The Judge’s Sweet Tooth
In the pioneering days of chocolate in our country, pastoral ministrations using chocolate took several forms. Judge Samuel Sewall,
(March 28, 1652 – January 1, 1730) a Massachusetts judge involved in the Salem witch trials, (he later apologized) recorded in his diary that his pastoral ministration bundled visits and sermons with gifts of chocolate:
- “Monday, October 26, 1702 … Visited languishing Mr. Sam Whiting, I gave him 2 Balls of Chockalett and a pound of Figgs, which very kindly accepted.”
- In 1707 on “March 31 Visited Mr Gibbs, presented him with a pound of Chockalett and 3 of Cousin Moodey’s sermons.”
- Also in that year…“…I gave Mr. Stoddard for Madam Stoddard two half pounds of Chockolat, instead of Commencement Cake and a Thesis.”
Sewall himself drank chocolate on occasion, according to the diary:
- I go to Mr. Belcher’s where I drink warm chockelat and no beer; find myself much refresh’d by it after great Sweating to day, and yesterday.…”
- “… October 20, 1697 I wait on the Lieut Governour at Dorchester and there meet with Mr Torry, breakfast together on venison and chockalatte…”
At least that part of his informal ministry was sweet!
Zooming for Challah
Thank you to The Jewish Week’s Food and Wine for running my story, “Zooming for Challah.” The internet has been popping with real-time challah baking sessions since shelter in place began. These free pre-Shabbat meet ups nourish a hunger for recipes, relief, rituals, and relationships. Despite nationwide yeast and flour shortages, longtime bakers and novicesRead more ›
Celebrate the First Shabbat After Passover with a Shlissel Challah
Hasidic communities mark the first Shabbat after Passover with a special challah as they transition back to the world of chametz. They shape the first post-Passover Shabbat challah into a key. The key, or shlissel as it is called in Yiddish, is meant to symbolize openings, passageways, and transition. Rabbi Pinchas Shapiro of Kovitz (b.Read more ›
Atayef: Double Fried Filled Pancakes for Chanukah
Aka Ataïf, atayif, qata’if, qatayif, katayef, these pancakes may be filled with nuts or also prepared with cheese fillings for Chanukah or Shavuot. They are also popular at weddings spread with cream and rose petal jam or simply topped with pistachios or almonds. This recipe guides you through a nut stuffed option. Read my storyRead more ›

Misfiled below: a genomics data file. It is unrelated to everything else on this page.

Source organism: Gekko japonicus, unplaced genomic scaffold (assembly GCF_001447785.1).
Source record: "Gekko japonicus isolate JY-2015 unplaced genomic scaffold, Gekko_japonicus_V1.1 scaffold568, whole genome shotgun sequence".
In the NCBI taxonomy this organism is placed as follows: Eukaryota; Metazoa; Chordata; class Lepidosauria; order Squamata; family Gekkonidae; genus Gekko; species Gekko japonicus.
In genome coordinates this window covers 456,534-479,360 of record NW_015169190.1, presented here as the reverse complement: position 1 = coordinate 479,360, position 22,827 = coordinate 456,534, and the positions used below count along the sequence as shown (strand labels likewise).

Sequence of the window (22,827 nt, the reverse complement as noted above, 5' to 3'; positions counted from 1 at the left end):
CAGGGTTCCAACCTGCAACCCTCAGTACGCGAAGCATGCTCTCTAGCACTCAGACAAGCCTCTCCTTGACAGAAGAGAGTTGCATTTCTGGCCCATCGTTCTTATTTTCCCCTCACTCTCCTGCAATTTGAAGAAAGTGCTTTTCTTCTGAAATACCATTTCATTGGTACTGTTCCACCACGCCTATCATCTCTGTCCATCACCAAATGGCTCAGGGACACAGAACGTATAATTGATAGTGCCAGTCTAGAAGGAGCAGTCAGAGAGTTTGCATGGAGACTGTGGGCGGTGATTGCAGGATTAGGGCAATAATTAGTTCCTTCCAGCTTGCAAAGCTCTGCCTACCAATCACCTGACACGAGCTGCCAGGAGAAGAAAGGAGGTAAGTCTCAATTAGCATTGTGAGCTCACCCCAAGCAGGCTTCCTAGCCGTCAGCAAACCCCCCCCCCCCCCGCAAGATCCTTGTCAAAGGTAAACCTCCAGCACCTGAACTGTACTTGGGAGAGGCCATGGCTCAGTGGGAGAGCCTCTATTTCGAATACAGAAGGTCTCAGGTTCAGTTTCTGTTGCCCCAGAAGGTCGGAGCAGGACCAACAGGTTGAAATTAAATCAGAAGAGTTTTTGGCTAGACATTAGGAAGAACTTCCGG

Panettone for Breakfast?
While we tend to think of panettone as a Christmas bread, Jewish food writer Edda Servi Machlin shared this version of panettone from her childhood experiences in Italy of eating it for breakfast. She provides an authentic yet simpler process than most panettone recipes and a very tasty one at that. Enjoy it whenever youRead more ›
Some Previous Posts
(in alphabetical order)
- Ambasha (aka Himbasha, Hambasha) Ethiopian Wedding Bread
- Boulou: North African Orange Bread
- Challah Dough for Shaping
- Cheese Babka Recipe
- Chocolate Chip Cookie Chronicles: Inventions & Elections
- Kaak: Recipe for Crunchy Yeast Biscuits
- Lachuch (aka Lahoh or Lahuh): A Yemenite Flatbread for Shabbat
- Los Siete Cielos or Seven Heaven Challah Recipe
- Other Wedding Bread Customs
- Pan de Calabaza: Pumpkin Challah
- Panettone for Breakfast?
- Recipe for Dabo: Ethiopian Pan Cooked Shabbat Bread
- Recipe for Fancy Shapes in Dough: Shaping Dough
- Saluf (aka Salouf or Saloof): Recipe for a Yemenite Flatbread for Shabbat
- Seeking A Shikker Challah
- What is the Chocolate Babka Project?
- What's a Key (shlissel) Challah?
- What? No Babka at Catskills Hotels? *
- Yeast Raised Khachapuri Recipe
- Yemarina Yewotet Dabo: Ethiopian Honey Bread